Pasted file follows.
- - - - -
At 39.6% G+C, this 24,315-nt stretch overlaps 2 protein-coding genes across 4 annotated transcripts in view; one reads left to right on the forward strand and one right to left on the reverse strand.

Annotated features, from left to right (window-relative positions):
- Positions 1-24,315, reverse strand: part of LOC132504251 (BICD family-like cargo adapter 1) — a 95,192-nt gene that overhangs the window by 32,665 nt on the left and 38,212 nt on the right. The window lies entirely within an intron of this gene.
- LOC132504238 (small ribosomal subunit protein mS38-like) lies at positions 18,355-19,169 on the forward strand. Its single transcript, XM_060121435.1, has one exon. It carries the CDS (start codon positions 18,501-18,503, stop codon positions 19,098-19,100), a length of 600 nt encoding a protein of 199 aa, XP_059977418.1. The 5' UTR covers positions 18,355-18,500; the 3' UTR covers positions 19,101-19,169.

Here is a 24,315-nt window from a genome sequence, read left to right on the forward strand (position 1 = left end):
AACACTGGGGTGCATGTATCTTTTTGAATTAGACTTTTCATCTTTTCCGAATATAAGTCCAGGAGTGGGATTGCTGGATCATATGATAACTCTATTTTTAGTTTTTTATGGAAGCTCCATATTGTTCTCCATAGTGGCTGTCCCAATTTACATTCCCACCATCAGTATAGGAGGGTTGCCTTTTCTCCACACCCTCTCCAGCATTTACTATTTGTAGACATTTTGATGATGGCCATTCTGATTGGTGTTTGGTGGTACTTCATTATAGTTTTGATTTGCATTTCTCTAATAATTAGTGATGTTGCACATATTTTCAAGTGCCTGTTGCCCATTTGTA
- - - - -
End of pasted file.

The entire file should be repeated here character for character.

At 39.6% G+C, this 24,315-nt stretch overlaps 2 protein-coding genes across 4 annotated transcripts in view; one reads left to right on the forward strand and one right to left on the reverse strand.

Annotated features, from left to right (window-relative positions):
- Positions 1-24,315, reverse strand: part of LOC132504251 (BICD family-like cargo adapter 1) — a 95,192-nt gene that overhangs the window by 32,665 nt on the left and 38,212 nt on the right. The window lies entirely within an intron of this gene.
- LOC132504238 (small ribosomal subunit protein mS38-like) lies at positions 18,355-19,169 on the forward strand. Its single transcript, XM_060121435.1, has one exon. It carries the CDS (start codon positions 18,501-18,503, stop codon positions 19,098-19,100), a length of 600 nt encoding a protein of 199 aa, XP_059977418.1. The 5' UTR covers positions 18,355-18,500; the 3' UTR covers positions 19,101-19,169.

Here is a 24,315-nt window from a genome sequence, read left to right on the forward strand (position 1 = left end):
AACACTGGGGTGCATGTATCTTTTTGAATTAGACTTTTCATCTTTTCCGAATATAAGTCCAGGAGTGGGATTGCTGGATCATATGATAACTCTATTTTTAGTTTTTTATGGAAGCTCCATATTGTTCTCCATAGTGGCTGTCCCAATTTACATTCCCACCATCAGTATAGGAGGGTTGCCTTTTCTCCACACCCTCTCCAGCATTTACTATTTGTAGACATTTTGATGATGGCCATTCTGATTGGTGTTTGGTGGTACTTCATTATAGTTTTGATTTGCATTTCTCTAATAATTAGTGATGTTGCACATATTTTCAAGTGCCTGTTGCCCATTTGTA